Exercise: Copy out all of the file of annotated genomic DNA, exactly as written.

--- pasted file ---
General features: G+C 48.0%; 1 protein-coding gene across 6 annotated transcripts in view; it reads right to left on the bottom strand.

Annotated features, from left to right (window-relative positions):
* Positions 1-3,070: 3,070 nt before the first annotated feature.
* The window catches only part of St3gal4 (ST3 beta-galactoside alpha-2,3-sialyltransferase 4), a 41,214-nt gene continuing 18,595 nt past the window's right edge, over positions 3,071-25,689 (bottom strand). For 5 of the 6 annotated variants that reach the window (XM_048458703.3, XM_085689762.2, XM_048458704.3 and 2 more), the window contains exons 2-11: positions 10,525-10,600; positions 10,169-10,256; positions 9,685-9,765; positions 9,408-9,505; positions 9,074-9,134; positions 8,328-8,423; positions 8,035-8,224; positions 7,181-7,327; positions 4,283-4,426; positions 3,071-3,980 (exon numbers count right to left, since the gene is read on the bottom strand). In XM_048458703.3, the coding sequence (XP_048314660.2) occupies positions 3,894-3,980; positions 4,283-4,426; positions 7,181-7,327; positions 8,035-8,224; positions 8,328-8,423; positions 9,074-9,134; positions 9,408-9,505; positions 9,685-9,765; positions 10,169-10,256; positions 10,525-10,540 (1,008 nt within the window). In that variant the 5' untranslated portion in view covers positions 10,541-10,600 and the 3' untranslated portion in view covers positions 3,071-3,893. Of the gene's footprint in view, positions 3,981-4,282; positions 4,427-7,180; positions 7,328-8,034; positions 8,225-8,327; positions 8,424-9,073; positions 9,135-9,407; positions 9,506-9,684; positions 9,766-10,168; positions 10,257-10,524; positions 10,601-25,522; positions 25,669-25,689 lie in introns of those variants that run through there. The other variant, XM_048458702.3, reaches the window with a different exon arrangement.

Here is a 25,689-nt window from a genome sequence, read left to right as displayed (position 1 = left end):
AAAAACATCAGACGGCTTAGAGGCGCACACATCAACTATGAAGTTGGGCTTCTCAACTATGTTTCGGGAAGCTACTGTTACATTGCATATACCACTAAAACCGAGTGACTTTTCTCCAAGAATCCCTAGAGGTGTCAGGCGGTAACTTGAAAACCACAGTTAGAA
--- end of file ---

General features: G+C 48.0%; 1 protein-coding gene across 6 annotated transcripts in view; it reads right to left on the bottom strand.

Annotated features, from left to right (window-relative positions):
* Positions 1-3,070: 3,070 nt before the first annotated feature.
* The window catches only part of St3gal4 (ST3 beta-galactoside alpha-2,3-sialyltransferase 4), a 41,214-nt gene continuing 18,595 nt past the window's right edge, over positions 3,071-25,689 (bottom strand). For 5 of the 6 annotated variants that reach the window (XM_048458703.3, XM_085689762.2, XM_048458704.3 and 2 more), the window contains exons 2-11: positions 10,525-10,600; positions 10,169-10,256; positions 9,685-9,765; positions 9,408-9,505; positions 9,074-9,134; positions 8,328-8,423; positions 8,035-8,224; positions 7,181-7,327; positions 4,283-4,426; positions 3,071-3,980 (exon numbers count right to left, since the gene is read on the bottom strand). In XM_048458703.3, the coding sequence (XP_048314660.2) occupies positions 3,894-3,980; positions 4,283-4,426; positions 7,181-7,327; positions 8,035-8,224; positions 8,328-8,423; positions 9,074-9,134; positions 9,408-9,505; positions 9,685-9,765; positions 10,169-10,256; positions 10,525-10,540 (1,008 nt within the window). In that variant the 5' untranslated portion in view covers positions 10,541-10,600 and the 3' untranslated portion in view covers positions 3,071-3,893. Of the gene's footprint in view, positions 3,981-4,282; positions 4,427-7,180; positions 7,328-8,034; positions 8,225-8,327; positions 8,424-9,073; positions 9,135-9,407; positions 9,506-9,684; positions 9,766-10,168; positions 10,257-10,524; positions 10,601-25,522; positions 25,669-25,689 lie in introns of those variants that run through there. The other variant, XM_048458702.3, reaches the window with a different exon arrangement.

Here is a 25,689-nt window from a genome sequence, read left to right as displayed (position 1 = left end):
AAAAACATCAGACGGCTTAGAGGCGCACACATCAACTATGAAGTTGGGCTTCTCAACTATGTTTCGGGAAGCTACTGTTACATTGCATATACCACTAAAACCGAGTGACTTTTCTCCAAGAATCCCTAGAGGTGTCAGGCGGTAACTTGAAAACCACAGTTAGAA